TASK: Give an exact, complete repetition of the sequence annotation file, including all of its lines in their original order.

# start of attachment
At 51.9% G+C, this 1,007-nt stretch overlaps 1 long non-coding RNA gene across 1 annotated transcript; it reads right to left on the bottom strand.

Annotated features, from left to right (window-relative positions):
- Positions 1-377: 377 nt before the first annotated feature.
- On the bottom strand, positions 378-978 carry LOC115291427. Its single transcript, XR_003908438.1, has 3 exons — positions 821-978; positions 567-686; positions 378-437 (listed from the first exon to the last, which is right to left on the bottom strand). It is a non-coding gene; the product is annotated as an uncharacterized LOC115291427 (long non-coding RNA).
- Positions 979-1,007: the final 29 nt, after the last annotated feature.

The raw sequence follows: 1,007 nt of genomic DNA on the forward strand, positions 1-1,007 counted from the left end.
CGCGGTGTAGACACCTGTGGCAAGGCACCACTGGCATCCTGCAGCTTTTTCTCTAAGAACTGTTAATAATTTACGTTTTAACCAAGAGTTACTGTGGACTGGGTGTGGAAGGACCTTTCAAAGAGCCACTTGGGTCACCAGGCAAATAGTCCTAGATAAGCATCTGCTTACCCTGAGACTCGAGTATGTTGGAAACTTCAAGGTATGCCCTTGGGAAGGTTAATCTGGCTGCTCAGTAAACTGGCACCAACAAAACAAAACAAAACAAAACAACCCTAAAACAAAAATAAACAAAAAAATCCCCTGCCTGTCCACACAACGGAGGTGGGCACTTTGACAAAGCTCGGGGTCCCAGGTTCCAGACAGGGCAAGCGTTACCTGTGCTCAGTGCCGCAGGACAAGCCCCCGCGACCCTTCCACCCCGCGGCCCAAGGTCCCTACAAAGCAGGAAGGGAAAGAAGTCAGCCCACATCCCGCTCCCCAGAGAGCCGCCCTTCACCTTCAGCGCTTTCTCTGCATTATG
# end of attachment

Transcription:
At 51.9% G+C, this 1,007-nt stretch overlaps 1 long non-coding RNA gene across 1 annotated transcript; it reads right to left on the bottom strand.

Annotated features, from left to right (window-relative positions):
- Positions 1-377: 377 nt before the first annotated feature.
- On the bottom strand, positions 378-978 carry LOC115291427. Its single transcript, XR_003908438.1, has 3 exons — positions 821-978; positions 567-686; positions 378-437 (listed from the first exon to the last, which is right to left on the bottom strand). It is a non-coding gene; the product is annotated as an uncharacterized LOC115291427 (long non-coding RNA).
- Positions 979-1,007: the final 29 nt, after the last annotated feature.

The raw sequence follows: 1,007 nt of genomic DNA on the forward strand, positions 1-1,007 counted from the left end.
CGCGGTGTAGACACCTGTGGCAAGGCACCACTGGCATCCTGCAGCTTTTTCTCTAAGAACTGTTAATAATTTACGTTTTAACCAAGAGTTACTGTGGACTGGGTGTGGAAGGACCTTTCAAAGAGCCACTTGGGTCACCAGGCAAATAGTCCTAGATAAGCATCTGCTTACCCTGAGACTCGAGTATGTTGGAAACTTCAAGGTATGCCCTTGGGAAGGTTAATCTGGCTGCTCAGTAAACTGGCACCAACAAAACAAAACAAAACAAAACAACCCTAAAACAAAAATAAACAAAAAAATCCCCTGCCTGTCCACACAACGGAGGTGGGCACTTTGACAAAGCTCGGGGTCCCAGGTTCCAGACAGGGCAAGCGTTACCTGTGCTCAGTGCCGCAGGACAAGCCCCCGCGACCCTTCCACCCCGCGGCCCAAGGTCCCTACAAAGCAGGAAGGGAAAGAAGTCAGCCCACATCCCGCTCCCCAGAGAGCCGCCCTTCACCTTCAGCGCTTTCTCTGCATTATG